Multiple Myeloma: Diagnosis and Treatment

 

Multiple myeloma accounts for 1.6% of all cancer cases and approximately 10% of hematologic malignancies in the United States. In 2015, an estimated 28,850 new cases of multiple myeloma were diagnosed in the United States, and the disease caused more than 11,000 deaths. Patients older than 65 years account for 85% of those diagnosed with multiple myeloma, and there is a twofold increased incidence in blacks compared with whites. Patients may present with bone pain or with symptoms that are often nonspecific, such as nausea, vomiting, malaise, weakness, recurrent infections, and weight loss. Many patients present with only laboratory abnormalities, such as anemia, renal disease, and elevated protein levels. The diagnosis of multiple myeloma requires increased numbers of immature, abnormal, or atypical plasma cells in the bone marrow; a monoclonal protein in the serum or urine; or characteristic bone lesions. The diagnostic workup in a patient with suspected multiple myeloma should include a complete blood count with differential; serum chemistries; creatinine, lactate dehydrogenase, and beta2-microglobulin tests; immunoglobulin studies; skeletal survey; and bone marrow evaluation. Initiation of chemotherapy and assessment of eligibility for autologous stem cell transplantation require referral to an oncologist. Most patients with multiple myeloma will receive thromboprophylaxis, bisphosphonate therapy, and prophylaxis against infection at some point in their treatment. Family physicians play a role in assessing these patients for infection, adverse treatment effects, and renal and thrombotic complications, and in managing issues related to pain, nutrition, and psychosocial support.

Multiple myeloma is a malignancy of plasma cells; these cells accumulate in bone marrow and overproduce a monoclonal protein. Plasma cell malignancies include a spectrum of diseases, from monoclonal gammopathy of undetermined significance (MGUS) to smoldering multiple myeloma (SMM), clinical multiple myeloma, and, rarely, plasma cell leukemia. The disease process is insidious, with end-organ damage occurring over years.1,2

WHAT IS NEW ON THIS TOPIC: MULTIPLE MYELOMA

In 2014, the International Myeloma Working Group revised the diagnostic criteria for multiple myeloma. These new criteria add myeloma-defining events, the presence of any one of which is sufficient to diagnose multiple myeloma.

Intravenous zoledronic acid (Reclast) or pamidronate is recommended for all patients with multiple myeloma who are receiving treatment, regardless of the presence of bone lesions.

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SORT: KEY RECOMMENDATIONS FOR PRACTICE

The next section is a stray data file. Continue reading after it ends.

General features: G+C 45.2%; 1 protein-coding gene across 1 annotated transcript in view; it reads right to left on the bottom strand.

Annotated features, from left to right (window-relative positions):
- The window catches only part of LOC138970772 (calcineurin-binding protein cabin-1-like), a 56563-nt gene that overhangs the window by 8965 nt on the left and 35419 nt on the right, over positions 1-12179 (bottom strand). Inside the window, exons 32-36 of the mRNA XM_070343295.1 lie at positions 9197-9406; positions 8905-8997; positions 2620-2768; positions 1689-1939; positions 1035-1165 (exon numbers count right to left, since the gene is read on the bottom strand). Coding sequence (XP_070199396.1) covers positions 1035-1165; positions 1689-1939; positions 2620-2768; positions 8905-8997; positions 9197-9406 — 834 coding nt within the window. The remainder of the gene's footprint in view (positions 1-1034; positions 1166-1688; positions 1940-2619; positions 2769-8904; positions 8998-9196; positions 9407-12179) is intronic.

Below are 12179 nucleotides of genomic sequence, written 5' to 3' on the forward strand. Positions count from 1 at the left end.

Clinical recommendationEvidence ratingReferences

The diagnostic workup for suspected multiple myeloma should include a complete blood count with differential; serum chemistries; measurement of creatinine, lactate dehydrogenase, and beta2-microglobulin levels; immunoglobulin studies; a skeletal survey; and bone marrow evaluation.

C

1012

Patients with multiple myeloma should be evaluated by an oncologist to determine if they are a candidate for autologous stem cell transplantation; this should include assessing comorbid conditions and functional status, which may be defined upon referral.

C

2, 6, 15, 16

Patients with multiple myeloma should receive bisphosphonate therapy (i.e., zoledronic acid [Reclast] or pamidronate) when first diagnosed.

A

37, 38

Patients with multiple myeloma should receive thromboprophylaxis when first diagnosed.

C

41, 42


A = consistent, good-quality patient-oriented evidence; B = inconsistent or limited-quality patient-oriented evidence; C = consensus, disease-oriented evidence, usual practice, expert opinion, or case series. For information about the SORT evidence rating system, go to https://www.aafp.org/afpsort.

SORT: KEY RECOMMENDATIONS FOR PRACTICE

Clinical recommendationEvidence ratingReferences

The diagnostic workup for suspected multiple myeloma should include a complete blood count with differential; serum chemistries; measurement of creatinine, lactate dehydrogenase, and beta2-microglobulin levels; immunoglobulin studies; a skeletal survey; and bone marrow evaluation.

C

1012

Patients with multiple myeloma should be evaluated by an oncologist to determine if they are a candidate for autologous stem cell transplantation; this should include assessing comorbid conditions and functional status, which may be defined upon referral.

C

2, 6, 15, 16

Patients with multiple myeloma should receive bisphosphonate therapy (i.e., zoledronic acid [Reclast] or pamidronate) when first diagnosed.

A

37, 38

Patients with multiple myeloma should receive thromboprophylaxis when first diagnosed.

C

41, 42


A = consistent, good-quality patient-oriented evidence; B = inconsistent or limited-quality patient-oriented evidence; C = consensus, disease-oriented evidence, usual practice, expert opinion, or case series. For information about the SORT evidence

The Authors

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THOMAS C. MICHELS, MD, MPH, is a residency faculty physician at Madigan Army Medical Center Family Medicine Residency, Tacoma, Wash....

KEITH E. PETERSEN, DO, is a residency faculty physician at Madigan Army Medical Center Family Medicine Residency.

Address correspondence to Thomas C. Michels, MD, MPH, P.O. Box 33425, Joint Base Lewis-McChord, WA 98433 (e-mail: Thomas.c.michels.civ@mail.mil). Reprints are not available from the authors.

Author disclosure: No relevant financial affiliations.

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